June 27, 2023
From PETA
2,294 views

Spread the love


Flat faces, bulging eyes, and docked tails are just a few traits breeders have selected for in Boston terriers. These aesthetic preferences come with a host of life-altering and often painful health issues that affect the quality of life of most of these dogs. By supporting breeders, you support the continued suffering of Boston terriers—and all “purebred” dogs and “designer” mixes. Keep reading to find out the true price of those Boston terriers for sale.

sad boston terrier

Do Boston Terriers Have Breathing Problems?

Boston terriers and mixes, like all other flat-faced dogs, are considered a breathing-impaired breed (BIB). They are afflicted with an uncomfortable, debilitating, and sometimes fatal condition called brachycephalic syndrome, which leaves many of them struggling just to breathe. Going for a walk, running, and playing, such as chasing a ball—the things that make dogs’ lives joyful and fulfilling—are impossible for many BIB dogs.

Do Boston Terriers Have Eye Issues?

Humans breed Boston terriers to have distinctive large, round, bulging eyes, which makes them appear more puppy-like. As a result, they are prone to a host of conditions. One in 10 Boston terriers will experience a corneal ulcer sometime in their lifetime. This condition is caused by an eye injury, which is more likely to occur in this breed because of their protruding eyeballs.

Eye injuries can also cause proptosis, which happens when the eye is pushed forward in the socket. Proptosis is common in all BIBs and can lead to irreversible damage to the eye and the ocular nerve, causing vision loss and pain.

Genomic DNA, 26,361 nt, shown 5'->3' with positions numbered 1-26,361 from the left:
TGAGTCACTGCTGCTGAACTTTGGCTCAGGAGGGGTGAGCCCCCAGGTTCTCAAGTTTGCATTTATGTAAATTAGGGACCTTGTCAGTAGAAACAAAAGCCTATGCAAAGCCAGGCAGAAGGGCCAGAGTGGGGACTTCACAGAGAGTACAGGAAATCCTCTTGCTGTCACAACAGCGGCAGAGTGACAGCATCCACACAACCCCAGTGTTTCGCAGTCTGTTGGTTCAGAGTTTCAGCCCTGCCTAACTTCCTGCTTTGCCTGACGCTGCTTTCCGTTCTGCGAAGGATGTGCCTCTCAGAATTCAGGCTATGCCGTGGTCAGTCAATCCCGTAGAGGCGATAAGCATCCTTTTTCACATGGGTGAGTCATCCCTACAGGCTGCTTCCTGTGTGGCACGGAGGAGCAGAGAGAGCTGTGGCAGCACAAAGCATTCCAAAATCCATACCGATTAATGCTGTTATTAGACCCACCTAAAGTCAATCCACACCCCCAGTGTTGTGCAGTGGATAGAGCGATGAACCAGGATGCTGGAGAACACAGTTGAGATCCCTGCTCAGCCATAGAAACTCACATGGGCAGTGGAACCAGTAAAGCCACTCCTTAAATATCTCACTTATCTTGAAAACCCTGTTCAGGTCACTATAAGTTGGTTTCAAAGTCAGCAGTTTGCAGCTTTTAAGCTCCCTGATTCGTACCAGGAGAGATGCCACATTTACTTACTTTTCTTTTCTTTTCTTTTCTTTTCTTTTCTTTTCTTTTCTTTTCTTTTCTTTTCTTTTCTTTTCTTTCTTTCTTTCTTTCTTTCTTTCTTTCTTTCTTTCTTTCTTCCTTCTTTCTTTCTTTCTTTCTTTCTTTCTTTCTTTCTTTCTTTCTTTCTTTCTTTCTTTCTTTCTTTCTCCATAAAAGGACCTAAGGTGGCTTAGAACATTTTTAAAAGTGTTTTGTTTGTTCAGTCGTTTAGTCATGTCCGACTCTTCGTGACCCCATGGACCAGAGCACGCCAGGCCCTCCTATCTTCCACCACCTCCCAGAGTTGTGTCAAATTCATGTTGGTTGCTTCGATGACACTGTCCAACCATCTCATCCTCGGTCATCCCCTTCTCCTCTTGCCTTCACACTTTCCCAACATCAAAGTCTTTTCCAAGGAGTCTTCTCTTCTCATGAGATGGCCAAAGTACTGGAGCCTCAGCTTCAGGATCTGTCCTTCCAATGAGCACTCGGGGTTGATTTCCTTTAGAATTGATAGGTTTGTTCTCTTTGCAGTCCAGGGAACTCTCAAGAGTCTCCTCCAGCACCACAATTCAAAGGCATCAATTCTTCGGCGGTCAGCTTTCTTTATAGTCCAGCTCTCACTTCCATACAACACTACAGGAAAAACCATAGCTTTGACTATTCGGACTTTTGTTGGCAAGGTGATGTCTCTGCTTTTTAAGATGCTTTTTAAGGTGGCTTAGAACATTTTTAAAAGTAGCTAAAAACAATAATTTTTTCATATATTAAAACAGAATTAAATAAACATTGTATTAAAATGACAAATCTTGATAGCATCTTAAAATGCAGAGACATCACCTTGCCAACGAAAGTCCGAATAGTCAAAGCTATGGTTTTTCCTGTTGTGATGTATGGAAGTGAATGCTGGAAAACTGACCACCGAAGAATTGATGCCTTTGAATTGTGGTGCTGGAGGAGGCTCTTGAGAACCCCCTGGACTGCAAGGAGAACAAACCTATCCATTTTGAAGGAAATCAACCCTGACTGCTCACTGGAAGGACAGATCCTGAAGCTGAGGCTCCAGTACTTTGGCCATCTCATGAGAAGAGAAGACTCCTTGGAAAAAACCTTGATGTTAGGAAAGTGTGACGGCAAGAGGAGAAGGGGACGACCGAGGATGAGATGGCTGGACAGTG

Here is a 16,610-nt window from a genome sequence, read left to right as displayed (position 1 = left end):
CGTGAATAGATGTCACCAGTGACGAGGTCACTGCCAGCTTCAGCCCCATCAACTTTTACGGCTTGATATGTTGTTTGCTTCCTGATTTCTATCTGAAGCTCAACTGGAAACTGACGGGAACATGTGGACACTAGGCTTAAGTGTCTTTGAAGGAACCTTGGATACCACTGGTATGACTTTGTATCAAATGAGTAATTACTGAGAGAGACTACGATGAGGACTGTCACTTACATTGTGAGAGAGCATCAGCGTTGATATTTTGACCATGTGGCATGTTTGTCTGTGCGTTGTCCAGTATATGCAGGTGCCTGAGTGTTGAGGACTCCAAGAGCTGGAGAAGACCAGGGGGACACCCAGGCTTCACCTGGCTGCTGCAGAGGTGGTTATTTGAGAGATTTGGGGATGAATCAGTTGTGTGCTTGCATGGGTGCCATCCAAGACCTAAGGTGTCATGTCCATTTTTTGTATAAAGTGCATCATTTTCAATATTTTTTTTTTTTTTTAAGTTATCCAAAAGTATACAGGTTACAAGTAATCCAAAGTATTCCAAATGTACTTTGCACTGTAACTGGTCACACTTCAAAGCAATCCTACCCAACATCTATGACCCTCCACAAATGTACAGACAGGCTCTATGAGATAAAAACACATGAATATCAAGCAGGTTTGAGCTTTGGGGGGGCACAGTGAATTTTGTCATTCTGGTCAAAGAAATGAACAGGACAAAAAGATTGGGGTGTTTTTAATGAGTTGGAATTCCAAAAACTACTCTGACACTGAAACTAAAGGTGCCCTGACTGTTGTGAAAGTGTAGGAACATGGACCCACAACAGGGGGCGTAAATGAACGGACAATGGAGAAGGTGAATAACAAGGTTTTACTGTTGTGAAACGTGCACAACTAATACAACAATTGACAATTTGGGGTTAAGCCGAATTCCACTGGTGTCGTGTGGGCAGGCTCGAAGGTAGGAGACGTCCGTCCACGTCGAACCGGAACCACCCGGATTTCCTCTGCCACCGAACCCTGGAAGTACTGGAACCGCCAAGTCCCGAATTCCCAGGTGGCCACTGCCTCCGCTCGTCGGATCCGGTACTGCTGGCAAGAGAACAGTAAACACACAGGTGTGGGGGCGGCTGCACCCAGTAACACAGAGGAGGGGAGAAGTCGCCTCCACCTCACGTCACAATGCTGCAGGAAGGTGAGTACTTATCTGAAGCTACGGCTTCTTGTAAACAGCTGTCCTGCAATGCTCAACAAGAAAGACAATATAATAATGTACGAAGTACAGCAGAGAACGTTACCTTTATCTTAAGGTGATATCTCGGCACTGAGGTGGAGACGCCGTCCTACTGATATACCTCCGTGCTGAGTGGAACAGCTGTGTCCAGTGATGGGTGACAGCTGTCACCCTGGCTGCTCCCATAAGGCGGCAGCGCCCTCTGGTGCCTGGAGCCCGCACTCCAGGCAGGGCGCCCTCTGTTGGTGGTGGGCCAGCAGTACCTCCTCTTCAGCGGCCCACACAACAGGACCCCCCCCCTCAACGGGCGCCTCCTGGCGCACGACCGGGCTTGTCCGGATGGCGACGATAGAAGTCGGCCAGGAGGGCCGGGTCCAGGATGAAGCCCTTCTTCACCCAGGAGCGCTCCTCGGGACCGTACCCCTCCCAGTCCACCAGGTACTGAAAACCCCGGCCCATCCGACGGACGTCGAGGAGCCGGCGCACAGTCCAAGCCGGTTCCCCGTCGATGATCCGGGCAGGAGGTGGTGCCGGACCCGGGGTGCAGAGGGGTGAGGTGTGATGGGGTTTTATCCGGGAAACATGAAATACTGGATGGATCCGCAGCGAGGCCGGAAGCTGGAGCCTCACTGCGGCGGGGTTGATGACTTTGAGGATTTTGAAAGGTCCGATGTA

Do Boston Terriers Have Tails?

Humans have bred Boston terriers to have very short bobbed or corkscrew-shaped tails, which can cause a variety of health issues throughout a dog’s life. It can make the dogs prone to infections and dermatitis, and it’s even related to a condition called hemivertebrae, which affects the shape of a dog’s spinal bones. Hemivertebrae causes spinal cord compression and pain so severe that a dog may lose control of their hind legs, bladder, and bowels. It’s most often seen in Boston terriers who have corkscrew-shaped tails, and the gene responsible for this type of tail is thought to cause issues in other parts of the spine.

boston terrier wearing a harness standing in grass

It’s also a common practice for breeders to dock puppies’ tails—cutting them off in an excruciating procedure that can have negative long-term effects for the rest of the dog’s life and can even lead to paralysis and death. Although docking disqualifies a dog from competitions, breeders will still do it to appeal to those who want a dog who fits the popular image. And it’s common for breeders to crop Boston terriers’ ears in order to make them stand upright, an aesthetic that’s required for dog shows.

Are Boston Terriers Prone to Other Diseases?

Yes, another common disease seen in older Boston terriers is Cushing’s disease, which is an increase in cortisol caused by a tumor on either the pituitary or adrenal glands. The treatment for Cushing’s can include surgery and/or a lifetime or medical treatment, typically drugs used to decrease cortisol production.

Boston Terriers for Sale? Buying a Dog Kills a Homeless Dog’s Chances

Buying a Boston terrier, a Boston terrier mix, or any other dog from a breeder means that a dog in an animal shelter loses a potential family. Instead, adopt from an open-admission shelter if you’re ready for the lifetime commitment.

Did You Buy a Boston Terrier Who Suffers From These and Other Ailments?

Many “purebred” dogs become ill, suffer from emotional or psychological disorders, or die prematurely because of traits they were bred to have in order to meet standards set by the American Kennel Club (AKC). If you purchased a dog such as a Boston terrier or a member of another AKC-registered breed who struggles with their health or psychological well-being or who died prematurely, we want to hear from you.

Does Your Boston Terrier Suffer From These Conditions? Let PETA Know




Source: Peta.org